Thursday, October 27, 2011

This "Occupy" Joke Is Getting Dangerously Serious

With all due respect to the people on the front lines, the “Occupy Movement” is not only a joke, it’s also an insult to the traditions of American democracy and to our ancestors who fought and died to preserve them. That isn’t to say this “Occupy” thing won’t become serious or that more our fellow Americans won’t be hurt in the process, but there is no way to deny that it started as a goof.

Back in July, a Vancouver-based counter-culture magazine called “AdBusters” and its Media Foundation (which describes itself as a “global network of artists, activists, writers, pranksters, students, educators and entrepreneurs who want to advance the new social activist movement of the information age” and whose goal is to “topple existing power structures and forge a major shift in the way we will live in the 21st century”) thought it might be interesting to apply the “Arab Spring” model to a problem and a public space in the U.S.

The way they put it, “A worldwide shift in revolutionary tactics is underway right now that bodes well for the future…The beauty of this new formula, and what makes this novel tactic exciting, is its pragmatic simplicity: we talk to each other in various physical gatherings and virtual people's assemblies, we zero in on what our one demand will be…and then we go out and seize a square of singular symbolic significance and put our asses on the line to make it happen. The time has come to deploy this emerging stratagem against the greatest corrupter of our democracy: Wall Street, the financial Gomorrah of America. On September 17, we want to see 20,000 people flood into lower Manhattan, set up tents, kitchens, peaceful barricades and occupy Wall Street for a few months. Once there, we shall incessantly repeat one simple demand in a plurality of voices.”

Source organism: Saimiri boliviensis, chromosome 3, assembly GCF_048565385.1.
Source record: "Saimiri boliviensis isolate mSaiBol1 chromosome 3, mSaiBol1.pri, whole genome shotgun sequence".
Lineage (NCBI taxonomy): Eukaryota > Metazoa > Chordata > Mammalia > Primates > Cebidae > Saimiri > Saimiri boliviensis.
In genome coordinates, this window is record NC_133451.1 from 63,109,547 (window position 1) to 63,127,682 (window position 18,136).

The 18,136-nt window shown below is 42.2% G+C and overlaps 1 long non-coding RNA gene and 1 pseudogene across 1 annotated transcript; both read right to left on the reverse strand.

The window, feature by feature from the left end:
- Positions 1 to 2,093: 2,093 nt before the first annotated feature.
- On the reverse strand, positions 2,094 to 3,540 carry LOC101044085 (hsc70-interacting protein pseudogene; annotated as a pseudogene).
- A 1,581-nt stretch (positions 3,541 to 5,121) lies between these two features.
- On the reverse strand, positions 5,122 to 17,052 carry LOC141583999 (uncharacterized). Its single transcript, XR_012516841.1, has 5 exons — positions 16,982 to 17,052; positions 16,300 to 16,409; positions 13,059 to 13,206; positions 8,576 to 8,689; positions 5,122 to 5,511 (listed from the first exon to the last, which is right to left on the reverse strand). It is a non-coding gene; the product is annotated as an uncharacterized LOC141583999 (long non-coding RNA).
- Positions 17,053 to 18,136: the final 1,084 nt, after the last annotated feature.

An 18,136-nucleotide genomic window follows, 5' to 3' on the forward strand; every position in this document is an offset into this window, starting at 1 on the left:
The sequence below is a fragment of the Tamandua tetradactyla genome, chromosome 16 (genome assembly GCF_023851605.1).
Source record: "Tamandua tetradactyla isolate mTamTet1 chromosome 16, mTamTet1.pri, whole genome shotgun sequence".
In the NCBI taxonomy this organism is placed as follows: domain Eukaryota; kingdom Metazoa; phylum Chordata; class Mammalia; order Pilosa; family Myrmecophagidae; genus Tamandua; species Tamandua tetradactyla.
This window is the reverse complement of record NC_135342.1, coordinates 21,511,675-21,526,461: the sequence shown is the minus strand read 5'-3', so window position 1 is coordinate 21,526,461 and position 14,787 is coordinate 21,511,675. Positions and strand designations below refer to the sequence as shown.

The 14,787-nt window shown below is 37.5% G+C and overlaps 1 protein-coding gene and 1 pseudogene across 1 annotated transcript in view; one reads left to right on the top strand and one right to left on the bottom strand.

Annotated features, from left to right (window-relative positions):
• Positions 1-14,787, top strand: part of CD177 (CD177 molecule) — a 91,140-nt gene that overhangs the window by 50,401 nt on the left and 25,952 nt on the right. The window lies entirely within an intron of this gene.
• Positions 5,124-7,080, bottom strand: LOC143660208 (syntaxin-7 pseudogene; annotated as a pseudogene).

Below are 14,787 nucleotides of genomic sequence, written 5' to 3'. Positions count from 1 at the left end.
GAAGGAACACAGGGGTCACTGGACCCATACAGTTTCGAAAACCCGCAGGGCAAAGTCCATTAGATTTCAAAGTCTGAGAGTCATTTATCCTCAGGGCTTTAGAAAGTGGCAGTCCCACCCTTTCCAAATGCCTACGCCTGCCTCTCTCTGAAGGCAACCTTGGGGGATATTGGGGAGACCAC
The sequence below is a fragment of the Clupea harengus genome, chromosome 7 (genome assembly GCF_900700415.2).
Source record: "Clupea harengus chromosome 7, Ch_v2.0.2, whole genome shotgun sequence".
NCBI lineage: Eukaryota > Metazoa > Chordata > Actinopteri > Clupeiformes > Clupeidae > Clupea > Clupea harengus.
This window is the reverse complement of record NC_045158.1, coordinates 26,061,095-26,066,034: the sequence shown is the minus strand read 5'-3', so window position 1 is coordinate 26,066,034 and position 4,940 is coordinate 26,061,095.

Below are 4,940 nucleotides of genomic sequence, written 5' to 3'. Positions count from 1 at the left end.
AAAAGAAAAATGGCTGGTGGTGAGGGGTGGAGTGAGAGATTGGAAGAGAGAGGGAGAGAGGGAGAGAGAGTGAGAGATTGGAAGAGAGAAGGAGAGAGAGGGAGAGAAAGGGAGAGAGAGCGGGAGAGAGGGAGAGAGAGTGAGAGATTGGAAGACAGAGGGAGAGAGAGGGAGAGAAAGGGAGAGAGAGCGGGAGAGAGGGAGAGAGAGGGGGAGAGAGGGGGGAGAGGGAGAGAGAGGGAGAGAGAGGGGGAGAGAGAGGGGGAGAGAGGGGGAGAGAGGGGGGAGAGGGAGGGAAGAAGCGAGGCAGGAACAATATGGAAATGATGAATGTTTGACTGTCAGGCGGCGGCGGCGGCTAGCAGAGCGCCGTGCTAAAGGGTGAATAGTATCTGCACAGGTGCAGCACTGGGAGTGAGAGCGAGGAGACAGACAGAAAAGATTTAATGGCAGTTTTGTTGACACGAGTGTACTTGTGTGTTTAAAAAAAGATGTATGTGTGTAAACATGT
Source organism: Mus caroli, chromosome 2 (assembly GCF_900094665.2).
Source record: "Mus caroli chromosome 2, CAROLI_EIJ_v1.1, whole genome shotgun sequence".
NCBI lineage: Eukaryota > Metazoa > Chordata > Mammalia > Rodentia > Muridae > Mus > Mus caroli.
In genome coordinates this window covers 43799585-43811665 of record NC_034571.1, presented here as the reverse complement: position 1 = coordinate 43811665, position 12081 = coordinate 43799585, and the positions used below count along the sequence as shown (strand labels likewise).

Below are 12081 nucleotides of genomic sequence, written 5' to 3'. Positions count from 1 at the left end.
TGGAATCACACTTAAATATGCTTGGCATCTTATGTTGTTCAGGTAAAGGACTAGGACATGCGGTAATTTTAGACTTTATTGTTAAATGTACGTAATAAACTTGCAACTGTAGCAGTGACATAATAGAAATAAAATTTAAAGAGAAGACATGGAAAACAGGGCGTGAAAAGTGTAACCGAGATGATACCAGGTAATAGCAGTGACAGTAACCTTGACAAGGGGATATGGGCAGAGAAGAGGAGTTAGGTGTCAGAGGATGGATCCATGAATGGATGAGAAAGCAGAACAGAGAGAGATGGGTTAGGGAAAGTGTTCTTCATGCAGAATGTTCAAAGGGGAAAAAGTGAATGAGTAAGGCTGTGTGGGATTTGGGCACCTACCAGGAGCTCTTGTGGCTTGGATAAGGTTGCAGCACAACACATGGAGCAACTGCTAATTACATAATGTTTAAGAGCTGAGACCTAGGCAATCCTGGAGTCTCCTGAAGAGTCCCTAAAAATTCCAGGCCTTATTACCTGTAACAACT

Putting aside the sheer, Underpants Gnomes ridiculousness of it and the fact that they got maybe 1,000 people to camp out, there is one obvious problem with the plan: A “global network” can’t lay claim to anything in these United States, whether it’s “our democracy” or “a square of singular symbolic significance.” Only pranksters take to the streets in protest “for a few months,” and as any American campaign worker knows, people who truly believe in making lasting change don’t book round-trip tickets.

When they set out to get Americans fired up about economic inequality, the clowns at AdBusters didn’t understand the sleeping giant they aimed to awaken. America is the only country in the world founded on an idea, not an identity – and a big part of that idea is that everyone gets a fair shake. Those Canadian pranksters and their global network of promoters couldn’t know that three decades of policy-enabled wealth hoarding and the psychotic search for the “four-and-a-half-cent nickel” has left a generation of young people questioning the very idea of America. These foreign hipsters didn’t understand how dangerous their little stunt was because their detachment from the economic problems our nation faces affords them the luxurious perspective of students conducting a sociological experiment on our streets.

After Scott Olsen, a man sworn to protect and defend the Constitution of the United States, was shot in the face by a man sworn to protect and serve the people of the city of Oakland, California, we should all understand how dangerous this “Occupy” thing truly is – and that it’s not funny any more. Because none of them have any idea why they’re doing it, it’s time for the “occupiers” to go home.

In many ways, the “Occupy Wall Street” protest experiment is like the candidacy and presidency of Barack Obama – which is to say that it can be whatever you want it to be, but it will disappoint you if you refuse to see it for what it actually is. The closest to the truth is the way it will be seen in New York City; which is as a story about a bunch of people who camped out in the park until the free food ran out, their parents made them come home for Thanksgiving, the NYPD moved them out, or the wind off the Hudson River drove them indoors. It was entertaining to watch, but we can’t have mobs of people roaming the streets – and life goes on (New Yorkers never kid themselves). What makes it important is the way in which it perfectly demonstrates the failure of Baby Boomers and the so-called “Greatest Generation” to speak the truth to the generations that followed them.